Similarly, the 2014 Clint Eastwood film American Sniper was a surprise hit, and it is most certainly not the escapist fair that Gutfeld would suggest normal people are interested in. Instead, it is a harrowing story with a tragic end; one that doesn’t contain a great deal of hope for the audience. Not only were conservative commentators perfectly accepting of this film’s existence, but they were downright celebratory of it.
There were no escapist elements to this story, and the inherent tension – combined with the audience’s knowledge of the inevitable conclusion – keeps it from being a conventional “good time” at the movies. And yet my fellow conservatives never suggested that this was not a story worth telling, nor did they scoff at Eastwood’s desire to tell him.
But there is a certain nobility in war that seems to excuse whatever fatalism might come with the depiction of it. And this nobility apparently can’t be found in the more day-to-day struggles of average people. While a stoic warrior struck down in his prime is a story we can all get behind, where is the glory in a couple’s tedious, heartbreaking attempts to conceive? What can we glean from these smaller, more common stories?
There is no concrete answer to these questions, and perhaps that’s the problem for commentators like Kyle Smith. And Greg Gutfeld. And others like Matt Walsh, who dismissed the 2016 film Manchester by the Sea because he thought the main character – who lost all three of his children in one tragic evening – was too much of a sad sack. Every year we see lower budget domestic dramas that deal in the quiet sadness of life. We are invited into the lives of unremarkable people and asked to find the inner strength required to carry on while being deprived of what so many of us take for granted.
These films seldom contain the grand gestures that so many of my fellow conservatives seem to require in their art, allowing them to find what they consider to be reasonable grounds for dismissal, all while attempting to speak for the average person, who just doesn’t want to see such things.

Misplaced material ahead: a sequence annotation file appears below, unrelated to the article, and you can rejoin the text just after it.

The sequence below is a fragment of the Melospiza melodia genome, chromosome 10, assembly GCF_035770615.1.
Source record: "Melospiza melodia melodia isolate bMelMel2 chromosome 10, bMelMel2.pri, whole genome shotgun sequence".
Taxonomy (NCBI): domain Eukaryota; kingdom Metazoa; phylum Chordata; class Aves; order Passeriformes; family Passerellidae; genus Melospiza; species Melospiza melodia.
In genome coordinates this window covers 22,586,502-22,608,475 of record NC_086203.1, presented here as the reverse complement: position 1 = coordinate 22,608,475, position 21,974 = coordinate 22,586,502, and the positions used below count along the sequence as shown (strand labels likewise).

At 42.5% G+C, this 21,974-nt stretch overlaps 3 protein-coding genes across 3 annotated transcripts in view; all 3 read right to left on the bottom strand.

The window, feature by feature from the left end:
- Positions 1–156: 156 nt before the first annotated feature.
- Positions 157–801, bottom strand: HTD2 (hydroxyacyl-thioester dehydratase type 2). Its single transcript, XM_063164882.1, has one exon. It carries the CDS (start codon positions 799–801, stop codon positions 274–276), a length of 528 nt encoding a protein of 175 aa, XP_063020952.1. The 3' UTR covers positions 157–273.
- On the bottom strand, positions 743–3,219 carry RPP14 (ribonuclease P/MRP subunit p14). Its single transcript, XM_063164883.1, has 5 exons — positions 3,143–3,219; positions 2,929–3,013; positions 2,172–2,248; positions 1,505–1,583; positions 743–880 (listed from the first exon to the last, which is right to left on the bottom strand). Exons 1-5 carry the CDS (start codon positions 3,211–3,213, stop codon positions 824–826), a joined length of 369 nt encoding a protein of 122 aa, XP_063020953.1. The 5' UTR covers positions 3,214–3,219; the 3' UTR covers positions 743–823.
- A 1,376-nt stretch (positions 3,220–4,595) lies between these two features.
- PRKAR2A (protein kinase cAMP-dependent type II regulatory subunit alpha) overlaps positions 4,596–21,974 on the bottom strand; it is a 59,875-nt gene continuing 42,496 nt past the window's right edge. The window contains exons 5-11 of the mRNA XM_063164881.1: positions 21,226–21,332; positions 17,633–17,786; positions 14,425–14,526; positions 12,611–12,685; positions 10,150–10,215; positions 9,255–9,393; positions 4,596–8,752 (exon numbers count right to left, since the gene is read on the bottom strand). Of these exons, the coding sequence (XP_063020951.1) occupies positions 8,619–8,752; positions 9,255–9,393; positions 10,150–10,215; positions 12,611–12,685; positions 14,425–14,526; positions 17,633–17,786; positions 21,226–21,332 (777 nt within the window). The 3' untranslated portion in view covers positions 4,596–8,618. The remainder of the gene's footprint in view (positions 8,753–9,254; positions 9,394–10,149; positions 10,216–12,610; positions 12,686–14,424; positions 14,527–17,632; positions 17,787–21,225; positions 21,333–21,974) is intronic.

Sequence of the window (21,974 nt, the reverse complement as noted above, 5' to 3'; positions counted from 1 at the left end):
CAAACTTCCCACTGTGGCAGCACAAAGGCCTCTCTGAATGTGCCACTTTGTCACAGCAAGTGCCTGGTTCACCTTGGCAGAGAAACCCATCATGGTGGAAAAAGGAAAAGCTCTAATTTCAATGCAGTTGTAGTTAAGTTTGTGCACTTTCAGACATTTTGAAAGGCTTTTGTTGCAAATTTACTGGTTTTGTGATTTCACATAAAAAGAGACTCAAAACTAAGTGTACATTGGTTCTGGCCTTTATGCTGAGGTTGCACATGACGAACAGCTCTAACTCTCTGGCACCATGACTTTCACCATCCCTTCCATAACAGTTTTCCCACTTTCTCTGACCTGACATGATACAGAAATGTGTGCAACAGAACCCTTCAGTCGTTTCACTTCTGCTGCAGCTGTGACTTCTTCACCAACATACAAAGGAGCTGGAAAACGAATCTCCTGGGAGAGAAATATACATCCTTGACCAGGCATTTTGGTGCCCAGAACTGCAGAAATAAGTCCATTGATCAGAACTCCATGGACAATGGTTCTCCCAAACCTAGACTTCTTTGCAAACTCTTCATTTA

And while it may be more acceptable to mock the films of Michael Moore as being out of touch with the mainstream audience – despite previous box office success – because they are inherently politically polarizing, the instinct to speak on behalf of the average moviegoer is a dangerous one. Because it carries with it an innate suspicion of “the elites” in Hollywood, whose own instincts keep them at a distance from middle America. And when a critic leads with this kind of suspicion, then he winds up in Kyle Smith territory, so accustomed to casting doubt on the motivations of Hollywood filmmakers that he accidentally winds up suggesting that some stories just aren’t worth telling.
And to delegitimize a director’s artistic instincts out of a knee-jerk desire to score political and cultural points is to undercut the purpose of criticism. If, as Roger Ebert once said, film is “a machine that generates empathy”, then it is a critic’s job to try to tap into that empathy, rather than stand at a remove and wonder where exactly this story fits into the larger cultural picture. Our role is to assess the effectiveness of a work of art, which often means exposing ourselves to as many voices as we can. Appropriately, we should also be open to whatever an artist chooses to explore, understanding that, if done right, anything can be cinematic and that even the smallest, most specific stories can have an incredible emotional impact, if we allow them to.